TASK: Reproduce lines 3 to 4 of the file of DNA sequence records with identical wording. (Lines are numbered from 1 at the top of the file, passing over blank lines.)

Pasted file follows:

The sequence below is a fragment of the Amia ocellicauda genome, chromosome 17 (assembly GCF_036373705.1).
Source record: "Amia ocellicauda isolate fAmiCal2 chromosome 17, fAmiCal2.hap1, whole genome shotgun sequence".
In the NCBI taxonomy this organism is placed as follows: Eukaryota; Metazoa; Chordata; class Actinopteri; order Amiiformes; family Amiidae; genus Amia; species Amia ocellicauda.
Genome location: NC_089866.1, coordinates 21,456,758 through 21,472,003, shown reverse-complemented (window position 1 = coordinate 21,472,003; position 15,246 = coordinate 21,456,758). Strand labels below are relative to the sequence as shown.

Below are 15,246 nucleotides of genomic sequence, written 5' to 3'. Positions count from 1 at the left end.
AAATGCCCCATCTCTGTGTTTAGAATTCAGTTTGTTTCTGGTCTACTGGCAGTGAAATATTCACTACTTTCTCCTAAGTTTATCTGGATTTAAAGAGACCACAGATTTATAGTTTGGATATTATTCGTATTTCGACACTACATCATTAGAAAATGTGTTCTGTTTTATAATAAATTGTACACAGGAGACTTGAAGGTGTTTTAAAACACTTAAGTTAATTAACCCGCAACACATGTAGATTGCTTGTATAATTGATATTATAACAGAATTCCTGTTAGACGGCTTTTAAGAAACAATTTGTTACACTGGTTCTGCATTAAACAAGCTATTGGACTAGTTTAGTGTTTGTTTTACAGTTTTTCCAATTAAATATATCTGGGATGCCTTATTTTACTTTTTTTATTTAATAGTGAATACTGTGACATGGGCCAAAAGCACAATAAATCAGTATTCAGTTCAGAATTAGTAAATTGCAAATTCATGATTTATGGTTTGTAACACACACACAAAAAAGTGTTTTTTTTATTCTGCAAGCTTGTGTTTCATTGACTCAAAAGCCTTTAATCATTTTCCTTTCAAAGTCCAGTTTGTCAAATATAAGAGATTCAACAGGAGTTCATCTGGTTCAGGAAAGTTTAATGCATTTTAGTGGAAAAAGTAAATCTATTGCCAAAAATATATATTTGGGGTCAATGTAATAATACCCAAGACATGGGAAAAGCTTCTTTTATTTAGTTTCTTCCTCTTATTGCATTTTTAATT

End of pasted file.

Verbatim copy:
In the NCBI taxonomy this organism is placed as follows: Eukaryota; Metazoa; Chordata; class Actinopteri; order Amiiformes; family Amiidae; genus Amia; species Amia ocellicauda.
Genome location: NC_089866.1, coordinates 21,456,758 through 21,472,003, shown reverse-complemented (window position 1 = coordinate 21,472,003; position 15,246 = coordinate 21,456,758). Strand labels below are relative to the sequence as shown.